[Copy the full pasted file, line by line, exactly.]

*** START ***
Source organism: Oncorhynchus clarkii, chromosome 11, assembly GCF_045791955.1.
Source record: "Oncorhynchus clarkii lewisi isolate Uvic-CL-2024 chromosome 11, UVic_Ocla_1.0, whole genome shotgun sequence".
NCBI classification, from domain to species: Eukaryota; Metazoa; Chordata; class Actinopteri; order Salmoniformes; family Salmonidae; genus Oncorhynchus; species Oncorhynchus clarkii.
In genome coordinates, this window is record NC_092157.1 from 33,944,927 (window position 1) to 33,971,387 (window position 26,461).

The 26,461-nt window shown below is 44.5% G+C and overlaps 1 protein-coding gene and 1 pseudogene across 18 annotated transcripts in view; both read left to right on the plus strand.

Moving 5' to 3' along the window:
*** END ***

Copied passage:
Source organism: Oncorhynchus clarkii, chromosome 11, assembly GCF_045791955.1.
Source record: "Oncorhynchus clarkii lewisi isolate Uvic-CL-2024 chromosome 11, UVic_Ocla_1.0, whole genome shotgun sequence".
NCBI classification, from domain to species: Eukaryota; Metazoa; Chordata; class Actinopteri; order Salmoniformes; family Salmonidae; genus Oncorhynchus; species Oncorhynchus clarkii.
In genome coordinates, this window is record NC_092157.1 from 33,944,927 (window position 1) to 33,971,387 (window position 26,461).

The 26,461-nt window shown below is 44.5% G+C and overlaps 1 protein-coding gene and 1 pseudogene across 18 annotated transcripts in view; both read left to right on the plus strand.

Moving 5' to 3' along the window: